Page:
A previously healthy 67-year-old man was taken to the emergency room for polyuria, unsteady gait, dizziness, and confusion. The patient was found to have a calcium level of 16.3 mg/dL (reference range 8.6–10.2) and acute renal failure with a Cr of 4.9 mg/dL. The PTH level was elevated at 58 pg/mL (11–51 pg/mL). He was treated with IV fluids, calcitonin, and one dose of pamidronate. His serum calcium and creatinine improved. An ultrasound of the neck was consistent with a right inferior parathyroid mass that on surgical removal was confirmed by histopathology to be a parathyroid adenoma. Intraoperatively his PTH fell from 51 to 10 pg/mL. The serum calcium at 11.1 mg/dL did not normalize following the surgery.
His creatinine became normal and the PTH remained low at 5 pg/mL. Workup for persistent hypercalcemia revealed a normal PTHrP and a high 1,25-dihydroxyvitamin D of >200 pg/mL (reference range: 15–75) indicating the additional mechanism of hypercalcemia (Table 1).
His previous workup was negative for sarcoidosis and multiple myeloma and he never took any vitamin D or calcium supplements. An abdominal CT scan showed a splenic mass (Figure 1).
Following the resection of this mass the calcium level normalized. The mass was found to be a diffuse large B-cell lymphoma. Immunohistochemistry showed that neoplastic lymphoid cells exhibit strong staining for CD20. Most importantly, from the hypercalcemia perspective, it shows immunoreactivity for 1-alpha-hydroxylase in a cytoplasmic distribution (Figures 2(a), 2(b), and 2(c)).
Hypercalcemia is a relatively frequent complication of lymphoma . Increased circulating levels of 1,25D have been described in patients with Hodgkin’s and non-Hodgkin’s lymphomas [5, 6]. Calcidiol (25-hydroxyvitamin D) is metabolically activated in the proximal convoluted tubule cells of the kidney to produce calcitriol (1,25D) by 1-alpha hydroxylase. This reaction is stimulated by PTH, calcitonin, and hypophosphatemia and inhibited by calcium, 1,25D, and hyperphosphatemia . 1-Alpha-hydroxylase belongs to the cytochrome p450 superfamily of enzymes and is encoded by the CYP27B1 gene.
Hewison and colleagues used immunohistochemistry to demonstrate the presence of 1α-hydroxylase in macrophages associated with lymphomas. They suggested that the tumor secreted factors that stimulated 1α-hydroxylase expression by macrophages .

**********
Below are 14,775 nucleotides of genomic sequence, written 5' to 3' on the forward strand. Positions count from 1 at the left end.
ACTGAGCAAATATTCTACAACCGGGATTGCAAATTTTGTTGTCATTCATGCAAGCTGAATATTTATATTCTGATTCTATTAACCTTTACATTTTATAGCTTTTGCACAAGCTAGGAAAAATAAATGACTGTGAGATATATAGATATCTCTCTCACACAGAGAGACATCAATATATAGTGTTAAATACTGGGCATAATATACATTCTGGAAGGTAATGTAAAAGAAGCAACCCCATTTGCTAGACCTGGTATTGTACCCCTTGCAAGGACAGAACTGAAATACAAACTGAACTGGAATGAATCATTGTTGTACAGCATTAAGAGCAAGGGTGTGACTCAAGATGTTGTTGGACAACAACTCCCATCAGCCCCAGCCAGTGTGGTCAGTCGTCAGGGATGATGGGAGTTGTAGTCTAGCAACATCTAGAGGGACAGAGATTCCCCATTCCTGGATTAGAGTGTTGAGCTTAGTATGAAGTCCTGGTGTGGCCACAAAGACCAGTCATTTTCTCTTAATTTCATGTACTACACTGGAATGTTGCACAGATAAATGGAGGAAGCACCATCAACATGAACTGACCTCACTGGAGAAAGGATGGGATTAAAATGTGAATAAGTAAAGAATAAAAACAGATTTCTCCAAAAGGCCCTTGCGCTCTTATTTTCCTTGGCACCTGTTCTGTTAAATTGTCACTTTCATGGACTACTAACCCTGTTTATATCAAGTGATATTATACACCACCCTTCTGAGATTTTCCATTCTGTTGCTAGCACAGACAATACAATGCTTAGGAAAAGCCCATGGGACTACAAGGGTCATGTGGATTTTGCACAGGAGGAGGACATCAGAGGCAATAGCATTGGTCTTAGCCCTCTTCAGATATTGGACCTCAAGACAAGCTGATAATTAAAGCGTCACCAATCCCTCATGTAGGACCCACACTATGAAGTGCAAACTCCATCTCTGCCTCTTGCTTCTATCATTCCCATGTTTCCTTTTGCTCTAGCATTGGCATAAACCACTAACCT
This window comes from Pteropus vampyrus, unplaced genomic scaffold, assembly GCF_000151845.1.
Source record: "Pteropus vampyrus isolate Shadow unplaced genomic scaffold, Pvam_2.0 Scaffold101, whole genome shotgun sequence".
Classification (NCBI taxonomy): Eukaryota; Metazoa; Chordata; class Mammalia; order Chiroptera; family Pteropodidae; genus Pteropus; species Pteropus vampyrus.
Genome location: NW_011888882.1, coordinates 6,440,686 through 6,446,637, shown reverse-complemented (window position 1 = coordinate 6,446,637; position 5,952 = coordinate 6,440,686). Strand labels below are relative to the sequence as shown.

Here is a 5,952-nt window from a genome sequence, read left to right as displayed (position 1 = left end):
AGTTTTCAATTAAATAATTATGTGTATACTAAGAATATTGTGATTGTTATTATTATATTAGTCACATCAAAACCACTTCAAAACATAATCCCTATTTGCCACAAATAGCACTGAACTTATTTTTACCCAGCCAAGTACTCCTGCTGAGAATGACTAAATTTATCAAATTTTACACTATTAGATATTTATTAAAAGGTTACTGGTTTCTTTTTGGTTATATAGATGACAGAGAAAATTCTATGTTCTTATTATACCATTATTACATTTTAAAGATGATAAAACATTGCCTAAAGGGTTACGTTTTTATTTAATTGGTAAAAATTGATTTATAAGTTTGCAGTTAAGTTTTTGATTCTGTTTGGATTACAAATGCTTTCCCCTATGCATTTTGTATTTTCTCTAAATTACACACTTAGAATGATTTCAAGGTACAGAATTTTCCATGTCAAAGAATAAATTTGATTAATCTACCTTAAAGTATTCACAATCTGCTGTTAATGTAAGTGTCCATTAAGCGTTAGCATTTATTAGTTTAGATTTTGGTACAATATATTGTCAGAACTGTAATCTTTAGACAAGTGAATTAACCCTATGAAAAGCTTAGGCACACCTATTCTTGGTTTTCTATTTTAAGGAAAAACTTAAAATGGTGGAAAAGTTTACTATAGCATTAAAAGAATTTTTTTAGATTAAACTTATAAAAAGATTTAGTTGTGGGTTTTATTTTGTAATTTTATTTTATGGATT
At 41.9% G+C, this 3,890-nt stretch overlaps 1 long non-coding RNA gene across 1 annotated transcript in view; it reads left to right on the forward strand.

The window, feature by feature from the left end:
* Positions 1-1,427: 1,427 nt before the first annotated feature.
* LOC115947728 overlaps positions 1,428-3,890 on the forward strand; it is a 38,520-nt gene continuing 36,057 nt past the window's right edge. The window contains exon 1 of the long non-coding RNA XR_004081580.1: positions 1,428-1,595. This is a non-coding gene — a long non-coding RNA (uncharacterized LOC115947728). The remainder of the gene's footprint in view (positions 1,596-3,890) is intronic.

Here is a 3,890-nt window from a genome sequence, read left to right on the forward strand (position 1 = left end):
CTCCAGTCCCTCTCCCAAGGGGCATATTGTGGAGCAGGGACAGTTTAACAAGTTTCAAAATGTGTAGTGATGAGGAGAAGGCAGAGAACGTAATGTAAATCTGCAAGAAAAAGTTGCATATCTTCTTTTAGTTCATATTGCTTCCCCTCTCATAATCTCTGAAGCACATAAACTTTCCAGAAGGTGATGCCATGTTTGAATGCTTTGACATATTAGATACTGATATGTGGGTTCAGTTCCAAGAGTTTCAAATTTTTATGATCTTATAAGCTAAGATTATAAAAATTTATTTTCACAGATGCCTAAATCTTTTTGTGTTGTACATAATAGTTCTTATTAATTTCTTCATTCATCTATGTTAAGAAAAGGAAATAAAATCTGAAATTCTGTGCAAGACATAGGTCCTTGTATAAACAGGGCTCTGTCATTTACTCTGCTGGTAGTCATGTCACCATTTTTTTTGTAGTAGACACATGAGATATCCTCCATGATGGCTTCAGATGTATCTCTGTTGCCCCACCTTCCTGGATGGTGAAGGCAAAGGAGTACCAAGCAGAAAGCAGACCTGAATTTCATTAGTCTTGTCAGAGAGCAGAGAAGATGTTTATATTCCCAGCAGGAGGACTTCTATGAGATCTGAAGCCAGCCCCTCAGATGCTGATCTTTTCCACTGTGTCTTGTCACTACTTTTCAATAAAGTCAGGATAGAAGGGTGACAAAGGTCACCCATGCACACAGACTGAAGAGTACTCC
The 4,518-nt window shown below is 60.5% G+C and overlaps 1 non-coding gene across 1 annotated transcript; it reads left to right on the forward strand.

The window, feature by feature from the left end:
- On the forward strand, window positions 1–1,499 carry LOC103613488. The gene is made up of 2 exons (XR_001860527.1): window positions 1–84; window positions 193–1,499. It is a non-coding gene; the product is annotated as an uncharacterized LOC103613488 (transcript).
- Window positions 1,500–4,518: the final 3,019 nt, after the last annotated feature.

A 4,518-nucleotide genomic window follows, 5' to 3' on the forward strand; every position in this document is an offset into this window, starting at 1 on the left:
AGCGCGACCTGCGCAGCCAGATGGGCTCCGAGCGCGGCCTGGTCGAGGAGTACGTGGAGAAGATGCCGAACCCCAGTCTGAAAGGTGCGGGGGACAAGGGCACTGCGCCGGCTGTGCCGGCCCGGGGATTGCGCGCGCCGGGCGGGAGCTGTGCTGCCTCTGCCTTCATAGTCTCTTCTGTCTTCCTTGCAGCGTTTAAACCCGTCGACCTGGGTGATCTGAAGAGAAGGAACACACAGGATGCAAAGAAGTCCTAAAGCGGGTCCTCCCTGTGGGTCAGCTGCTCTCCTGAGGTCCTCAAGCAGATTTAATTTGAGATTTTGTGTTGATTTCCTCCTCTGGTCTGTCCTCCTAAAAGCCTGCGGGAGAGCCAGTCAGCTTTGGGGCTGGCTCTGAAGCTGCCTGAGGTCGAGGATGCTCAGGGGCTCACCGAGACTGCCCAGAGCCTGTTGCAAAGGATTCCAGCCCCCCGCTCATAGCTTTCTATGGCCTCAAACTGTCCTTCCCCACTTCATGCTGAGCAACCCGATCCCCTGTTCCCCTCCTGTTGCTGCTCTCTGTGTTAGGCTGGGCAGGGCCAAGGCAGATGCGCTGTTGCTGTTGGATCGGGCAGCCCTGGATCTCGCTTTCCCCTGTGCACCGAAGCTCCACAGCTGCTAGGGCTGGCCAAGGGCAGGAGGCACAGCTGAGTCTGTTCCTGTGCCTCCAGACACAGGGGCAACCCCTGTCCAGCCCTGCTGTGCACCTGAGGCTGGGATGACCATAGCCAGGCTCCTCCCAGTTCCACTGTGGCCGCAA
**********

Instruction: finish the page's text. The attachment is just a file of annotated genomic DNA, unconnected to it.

Some studies have claimed that 15% of patients with hypercalcemia and malignancy have coexisting hyperparathyroidism (Table 2). A report by Strodel et al. in 1988 shows a group of 18 patients with malignant tumors and hypercalcemia caused by PHPT. In all cases, serum levels of calcium returned to normal after surgical removal of a parathyroid adenoma or hyperplasia indicating that the hypercalcemia was caused by only one mechanism . Hutchesson et al. report 47 patients with hypercalcemia and malignancy; however, in three patients it was found that hypercalcemia was caused by PHPT and hypercalcemia resolved after surgical removal of a parathyroid adenoma . Owen et al. report 2 cases of parathyroid adenoma in patients with primary cutaneous lymphomas . In both cases serum calcium levels returned to normal after removal of the parathyroid adenoma. Neither PTHrP nor 1,25D levels were assessed. Two additional isolated cases of parathyroid adenoma causing hypercalcemia in patients with T-cell lymphoma  and lymphomatoid papulosis  were reported subsequently.
In all but two reports the hypercalcemia was caused by only one mechanism. A patient of Gallacher et al. was found to have persistent hypercalcemia after a parathyroid adenoma was removed and PTH levels fell, leading to further investigation that revealed elevated PTHrP and a carcinoma in the manubrium . The humoral mechanism via PTHrP, however, was different than our patient’s who had 1,25D elevation. The only report to our knowledge of coexisting PHPT and diffuse large B-cell lymphoma causing 1,25D elevation and multifactorial hypercalcemia was published in 2013 by Luceri and Haenel IV .